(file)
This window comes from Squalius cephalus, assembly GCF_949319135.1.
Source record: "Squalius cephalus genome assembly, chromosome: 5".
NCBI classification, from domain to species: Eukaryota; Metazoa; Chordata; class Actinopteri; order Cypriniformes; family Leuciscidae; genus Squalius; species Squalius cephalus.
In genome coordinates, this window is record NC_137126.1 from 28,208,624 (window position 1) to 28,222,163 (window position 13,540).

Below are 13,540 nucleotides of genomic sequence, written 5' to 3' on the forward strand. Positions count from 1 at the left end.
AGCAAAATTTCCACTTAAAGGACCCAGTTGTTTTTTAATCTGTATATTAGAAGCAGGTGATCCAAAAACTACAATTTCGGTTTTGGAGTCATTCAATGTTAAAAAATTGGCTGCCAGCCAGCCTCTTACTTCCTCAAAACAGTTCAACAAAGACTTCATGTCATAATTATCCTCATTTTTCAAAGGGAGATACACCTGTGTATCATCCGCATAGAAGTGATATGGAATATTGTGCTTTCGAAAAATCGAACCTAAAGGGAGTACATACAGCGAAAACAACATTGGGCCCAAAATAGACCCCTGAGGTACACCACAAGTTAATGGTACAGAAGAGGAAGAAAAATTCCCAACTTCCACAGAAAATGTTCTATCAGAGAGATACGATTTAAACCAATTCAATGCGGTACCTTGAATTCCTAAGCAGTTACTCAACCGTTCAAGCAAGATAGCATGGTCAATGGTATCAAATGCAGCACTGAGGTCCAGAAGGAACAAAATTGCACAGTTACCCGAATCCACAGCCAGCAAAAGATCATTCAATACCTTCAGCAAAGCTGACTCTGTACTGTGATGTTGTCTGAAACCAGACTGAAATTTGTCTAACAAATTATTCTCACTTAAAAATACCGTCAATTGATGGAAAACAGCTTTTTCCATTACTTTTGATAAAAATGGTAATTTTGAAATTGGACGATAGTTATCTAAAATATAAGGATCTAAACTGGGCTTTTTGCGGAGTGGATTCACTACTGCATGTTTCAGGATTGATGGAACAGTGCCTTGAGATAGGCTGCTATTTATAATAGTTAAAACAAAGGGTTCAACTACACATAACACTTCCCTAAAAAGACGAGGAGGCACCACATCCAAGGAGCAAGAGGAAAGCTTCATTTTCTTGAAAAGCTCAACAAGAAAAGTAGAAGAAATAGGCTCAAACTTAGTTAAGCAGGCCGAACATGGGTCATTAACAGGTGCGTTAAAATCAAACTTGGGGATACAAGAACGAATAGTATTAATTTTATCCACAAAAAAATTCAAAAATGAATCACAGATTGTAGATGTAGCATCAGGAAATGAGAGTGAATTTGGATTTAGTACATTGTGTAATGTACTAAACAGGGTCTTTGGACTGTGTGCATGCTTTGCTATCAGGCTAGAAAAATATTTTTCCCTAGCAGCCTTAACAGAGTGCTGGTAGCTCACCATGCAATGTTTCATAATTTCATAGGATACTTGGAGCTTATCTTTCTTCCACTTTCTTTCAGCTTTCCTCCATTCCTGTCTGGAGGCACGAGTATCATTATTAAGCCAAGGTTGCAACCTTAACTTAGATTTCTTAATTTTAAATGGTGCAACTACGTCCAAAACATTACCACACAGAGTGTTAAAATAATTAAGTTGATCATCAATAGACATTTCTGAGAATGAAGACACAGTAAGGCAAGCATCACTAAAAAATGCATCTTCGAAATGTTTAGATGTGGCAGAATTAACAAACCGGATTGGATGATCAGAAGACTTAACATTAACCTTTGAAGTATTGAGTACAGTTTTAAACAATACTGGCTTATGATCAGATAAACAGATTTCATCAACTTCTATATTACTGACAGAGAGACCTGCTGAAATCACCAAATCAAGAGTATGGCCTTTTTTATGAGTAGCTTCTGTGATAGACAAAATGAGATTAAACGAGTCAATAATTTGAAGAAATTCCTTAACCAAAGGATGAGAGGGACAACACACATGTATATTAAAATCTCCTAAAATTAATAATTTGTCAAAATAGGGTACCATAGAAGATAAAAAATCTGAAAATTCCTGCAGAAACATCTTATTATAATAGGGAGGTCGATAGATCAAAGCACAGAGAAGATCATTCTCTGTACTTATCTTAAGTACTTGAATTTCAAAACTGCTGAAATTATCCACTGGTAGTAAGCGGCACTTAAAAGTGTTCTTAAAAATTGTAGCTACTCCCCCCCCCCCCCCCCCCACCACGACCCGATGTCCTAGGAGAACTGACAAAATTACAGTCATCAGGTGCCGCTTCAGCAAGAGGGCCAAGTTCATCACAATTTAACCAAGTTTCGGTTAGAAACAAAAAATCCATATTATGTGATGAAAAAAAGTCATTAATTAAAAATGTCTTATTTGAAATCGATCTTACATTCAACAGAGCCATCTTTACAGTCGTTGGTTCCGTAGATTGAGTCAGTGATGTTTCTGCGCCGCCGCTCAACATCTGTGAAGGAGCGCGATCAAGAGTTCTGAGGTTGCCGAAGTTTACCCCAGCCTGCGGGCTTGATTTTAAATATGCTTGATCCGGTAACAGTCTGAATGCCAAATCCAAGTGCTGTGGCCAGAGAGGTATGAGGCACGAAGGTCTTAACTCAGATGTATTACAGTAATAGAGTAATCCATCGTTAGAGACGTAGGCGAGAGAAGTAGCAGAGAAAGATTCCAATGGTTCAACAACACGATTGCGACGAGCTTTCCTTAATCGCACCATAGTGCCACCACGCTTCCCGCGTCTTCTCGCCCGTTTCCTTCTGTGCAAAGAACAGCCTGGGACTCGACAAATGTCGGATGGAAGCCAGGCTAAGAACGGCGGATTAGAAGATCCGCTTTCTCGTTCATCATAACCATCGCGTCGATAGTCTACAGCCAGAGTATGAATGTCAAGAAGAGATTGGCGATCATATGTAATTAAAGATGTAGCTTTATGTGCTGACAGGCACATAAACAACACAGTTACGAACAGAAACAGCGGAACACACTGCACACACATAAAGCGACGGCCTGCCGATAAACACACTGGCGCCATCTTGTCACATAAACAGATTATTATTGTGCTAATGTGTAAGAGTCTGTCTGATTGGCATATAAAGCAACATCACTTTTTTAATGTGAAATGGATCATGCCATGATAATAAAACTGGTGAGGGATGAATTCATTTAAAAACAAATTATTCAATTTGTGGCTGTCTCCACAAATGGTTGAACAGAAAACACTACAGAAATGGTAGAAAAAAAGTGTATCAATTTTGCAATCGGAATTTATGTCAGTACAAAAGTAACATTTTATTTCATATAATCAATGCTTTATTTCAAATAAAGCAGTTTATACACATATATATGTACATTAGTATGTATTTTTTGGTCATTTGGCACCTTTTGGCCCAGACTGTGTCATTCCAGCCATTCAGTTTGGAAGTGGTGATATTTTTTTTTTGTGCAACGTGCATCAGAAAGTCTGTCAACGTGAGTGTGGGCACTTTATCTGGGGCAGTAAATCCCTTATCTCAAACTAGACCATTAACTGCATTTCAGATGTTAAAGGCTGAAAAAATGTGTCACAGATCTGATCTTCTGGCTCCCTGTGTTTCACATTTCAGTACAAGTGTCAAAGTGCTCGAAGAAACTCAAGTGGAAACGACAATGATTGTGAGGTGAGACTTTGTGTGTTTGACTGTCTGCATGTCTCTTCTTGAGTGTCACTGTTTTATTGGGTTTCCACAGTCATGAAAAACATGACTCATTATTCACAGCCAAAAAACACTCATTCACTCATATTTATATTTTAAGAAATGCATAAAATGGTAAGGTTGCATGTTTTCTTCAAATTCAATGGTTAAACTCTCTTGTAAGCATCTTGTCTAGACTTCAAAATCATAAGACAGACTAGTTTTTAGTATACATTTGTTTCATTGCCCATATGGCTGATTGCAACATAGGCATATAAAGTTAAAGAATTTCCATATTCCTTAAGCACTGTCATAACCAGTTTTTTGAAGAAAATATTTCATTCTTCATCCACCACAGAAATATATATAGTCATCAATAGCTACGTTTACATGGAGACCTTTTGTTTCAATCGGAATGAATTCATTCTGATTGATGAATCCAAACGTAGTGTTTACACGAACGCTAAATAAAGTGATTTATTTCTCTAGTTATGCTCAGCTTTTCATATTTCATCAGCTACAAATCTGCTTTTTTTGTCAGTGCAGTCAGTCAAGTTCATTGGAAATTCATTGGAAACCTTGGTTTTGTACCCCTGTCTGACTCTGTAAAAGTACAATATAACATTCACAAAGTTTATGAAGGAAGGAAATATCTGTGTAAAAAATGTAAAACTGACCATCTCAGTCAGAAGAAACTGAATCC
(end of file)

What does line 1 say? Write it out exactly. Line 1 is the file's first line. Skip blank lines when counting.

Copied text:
This window comes from Squalius cephalus, assembly GCF_949319135.1.